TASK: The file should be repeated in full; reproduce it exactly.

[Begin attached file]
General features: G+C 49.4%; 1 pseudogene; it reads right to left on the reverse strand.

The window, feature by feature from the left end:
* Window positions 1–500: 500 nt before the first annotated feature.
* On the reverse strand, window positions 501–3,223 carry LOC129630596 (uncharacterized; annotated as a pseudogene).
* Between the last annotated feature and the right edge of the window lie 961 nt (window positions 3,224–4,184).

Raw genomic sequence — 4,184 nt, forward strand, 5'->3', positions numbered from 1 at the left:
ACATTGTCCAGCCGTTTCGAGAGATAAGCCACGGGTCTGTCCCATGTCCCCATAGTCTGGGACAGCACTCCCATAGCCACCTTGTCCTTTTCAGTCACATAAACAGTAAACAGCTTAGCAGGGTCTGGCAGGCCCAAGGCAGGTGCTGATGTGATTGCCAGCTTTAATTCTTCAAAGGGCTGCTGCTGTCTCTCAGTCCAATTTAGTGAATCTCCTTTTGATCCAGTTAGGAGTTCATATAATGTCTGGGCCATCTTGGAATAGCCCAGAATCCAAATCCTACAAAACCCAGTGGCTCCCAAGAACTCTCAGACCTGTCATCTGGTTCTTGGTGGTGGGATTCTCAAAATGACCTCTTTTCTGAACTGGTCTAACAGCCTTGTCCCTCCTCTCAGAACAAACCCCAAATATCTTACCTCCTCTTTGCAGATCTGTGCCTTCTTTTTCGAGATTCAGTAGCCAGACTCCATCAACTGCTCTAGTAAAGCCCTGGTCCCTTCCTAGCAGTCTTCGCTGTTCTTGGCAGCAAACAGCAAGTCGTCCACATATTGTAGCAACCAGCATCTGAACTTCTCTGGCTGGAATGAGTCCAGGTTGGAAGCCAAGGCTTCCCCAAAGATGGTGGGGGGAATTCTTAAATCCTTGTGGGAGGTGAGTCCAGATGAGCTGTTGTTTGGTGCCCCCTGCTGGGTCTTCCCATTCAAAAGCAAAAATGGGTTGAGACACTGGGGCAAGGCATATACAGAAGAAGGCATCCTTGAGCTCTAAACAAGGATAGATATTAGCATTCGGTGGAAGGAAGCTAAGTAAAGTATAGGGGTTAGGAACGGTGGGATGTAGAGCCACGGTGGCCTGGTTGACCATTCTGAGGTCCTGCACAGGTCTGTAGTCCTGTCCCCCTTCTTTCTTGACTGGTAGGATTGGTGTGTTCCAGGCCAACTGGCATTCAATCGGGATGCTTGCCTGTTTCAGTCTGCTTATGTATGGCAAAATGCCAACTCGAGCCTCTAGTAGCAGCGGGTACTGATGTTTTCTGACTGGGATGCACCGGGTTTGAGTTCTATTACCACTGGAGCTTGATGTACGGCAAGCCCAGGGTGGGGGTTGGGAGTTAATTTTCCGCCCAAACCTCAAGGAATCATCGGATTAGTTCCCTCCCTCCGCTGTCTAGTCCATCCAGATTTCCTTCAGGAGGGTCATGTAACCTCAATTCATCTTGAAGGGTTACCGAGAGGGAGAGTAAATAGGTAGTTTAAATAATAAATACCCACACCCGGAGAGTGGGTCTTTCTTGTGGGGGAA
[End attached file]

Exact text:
General features: G+C 49.4%; 1 pseudogene; it reads right to left on the reverse strand.

The window, feature by feature from the left end:
* Window positions 1–500: 500 nt before the first annotated feature.
* On the reverse strand, window positions 501–3,223 carry LOC129630596 (uncharacterized; annotated as a pseudogene).
* Between the last annotated feature and the right edge of the window lie 961 nt (window positions 3,224–4,184).

Raw genomic sequence — 4,184 nt, forward strand, 5'->3', positions numbered from 1 at the left:
ACATTGTCCAGCCGTTTCGAGAGATAAGCCACGGGTCTGTCCCATGTCCCCATAGTCTGGGACAGCACTCCCATAGCCACCTTGTCCTTTTCAGTCACATAAACAGTAAACAGCTTAGCAGGGTCTGGCAGGCCCAAGGCAGGTGCTGATGTGATTGCCAGCTTTAATTCTTCAAAGGGCTGCTGCTGTCTCTCAGTCCAATTTAGTGAATCTCCTTTTGATCCAGTTAGGAGTTCATATAATGTCTGGGCCATCTTGGAATAGCCCAGAATCCAAATCCTACAAAACCCAGTGGCTCCCAAGAACTCTCAGACCTGTCATCTGGTTCTTGGTGGTGGGATTCTCAAAATGACCTCTTTTCTGAACTGGTCTAACAGCCTTGTCCCTCCTCTCAGAACAAACCCCAAATATCTTACCTCCTCTTTGCAGATCTGTGCCTTCTTTTTCGAGATTCAGTAGCCAGACTCCATCAACTGCTCTAGTAAAGCCCTGGTCCCTTCCTAGCAGTCTTCGCTGTTCTTGGCAGCAAACAGCAAGTCGTCCACATATTGTAGCAACCAGCATCTGAACTTCTCTGGCTGGAATGAGTCCAGGTTGGAAGCCAAGGCTTCCCCAAAGATGGTGGGGGGAATTCTTAAATCCTTGTGGGAGGTGAGTCCAGATGAGCTGTTGTTTGGTGCCCCCTGCTGGGTCTTCCCATTCAAAAGCAAAAATGGGTTGAGACACTGGGGCAAGGCATATACAGAAGAAGGCATCCTTGAGCTCTAAACAAGGATAGATATTAGCATTCGGTGGAAGGAAGCTAAGTAAAGTATAGGGGTTAGGAACGGTGGGATGTAGAGCCACGGTGGCCTGGTTGACCATTCTGAGGTCCTGCACAGGTCTGTAGTCCTGTCCCCCTTCTTTCTTGACTGGTAGGATTGGTGTGTTCCAGGCCAACTGGCATTCAATCGGGATGCTTGCCTGTTTCAGTCTGCTTATGTATGGCAAAATGCCAACTCGAGCCTCTAGTAGCAGCGGGTACTGATGTTTTCTGACTGGGATGCACCGGGTTTGAGTTCTATTACCACTGGAGCTTGATGTACGGCAAGCCCAGGGTGGGGGTTGGGAGTTAATTTTCCGCCCAAACCTCAAGGAATCATCGGATTAGTTCCCTCCCTCCGCTGTCTAGTCCATCCAGATTTCCTTCAGGAGGGTCATGTAACCTCAATTCATCTTGAAGGGTTACCGAGAGGGAGAGTAAATAGGTAGTTTAAATAATAAATACCCACACCCGGAGAGTGGGTCTTTCTTGTGGGGGAA